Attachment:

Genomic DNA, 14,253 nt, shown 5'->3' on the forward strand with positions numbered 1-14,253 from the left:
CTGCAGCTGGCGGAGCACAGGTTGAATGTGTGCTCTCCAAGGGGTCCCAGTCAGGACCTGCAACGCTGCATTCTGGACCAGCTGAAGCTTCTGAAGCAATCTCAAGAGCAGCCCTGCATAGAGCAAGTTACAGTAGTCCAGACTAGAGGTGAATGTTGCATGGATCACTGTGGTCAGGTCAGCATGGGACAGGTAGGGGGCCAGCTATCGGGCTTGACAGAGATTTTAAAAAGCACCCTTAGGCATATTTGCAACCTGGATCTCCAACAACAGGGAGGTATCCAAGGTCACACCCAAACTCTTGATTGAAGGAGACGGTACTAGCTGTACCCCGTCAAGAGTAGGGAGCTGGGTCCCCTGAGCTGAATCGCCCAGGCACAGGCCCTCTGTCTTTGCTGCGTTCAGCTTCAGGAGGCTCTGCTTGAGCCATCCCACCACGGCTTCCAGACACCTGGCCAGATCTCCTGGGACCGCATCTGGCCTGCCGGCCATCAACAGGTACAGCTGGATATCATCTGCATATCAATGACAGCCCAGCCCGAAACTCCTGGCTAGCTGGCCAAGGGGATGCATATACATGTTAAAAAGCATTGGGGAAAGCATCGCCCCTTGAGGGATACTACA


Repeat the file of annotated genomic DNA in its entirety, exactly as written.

Genomic DNA, 14,253 nt, shown 5'->3' on the forward strand with positions numbered 1-14,253 from the left:
CTGCAGCTGGCGGAGCACAGGTTGAATGTGTGCTCTCCAAGGGGTCCCAGTCAGGACCTGCAACGCTGCATTCTGGACCAGCTGAAGCTTCTGAAGCAATCTCAAGAGCAGCCCTGCATAGAGCAAGTTACAGTAGTCCAGACTAGAGGTGAATGTTGCATGGATCACTGTGGTCAGGTCAGCATGGGACAGGTAGGGGGCCAGCTATCGGGCTTGACAGAGATTTTAAAAAGCACCCTTAGGCATATTTGCAACCTGGATCTCCAACAACAGGGAGGTATCCAAGGTCACACCCAAACTCTTGATTGAAGGAGACGGTACTAGCTGTACCCCGTCAAGAGTAGGGAGCTGGGTCCCCTGAGCTGAATCGCCCAGGCACAGGCCCTCTGTCTTTGCTGCGTTCAGCTTCAGGAGGCTCTGCTTGAGCCATCCCACCACGGCTTCCAGACACCTGGCCAGATCTCCTGGGACCGCATCTGGCCTGCCGGCCATCAACAGGTACAGCTGGATATCATCTGCATATCAATGACAGCCCAGCCCGAAACTCCTGGCTAGCTGGCCAAGGGGATGCATATACATGTTAAAAAGCATTGGGGAAAGCATCGCCCCTTGAGGGATACTACA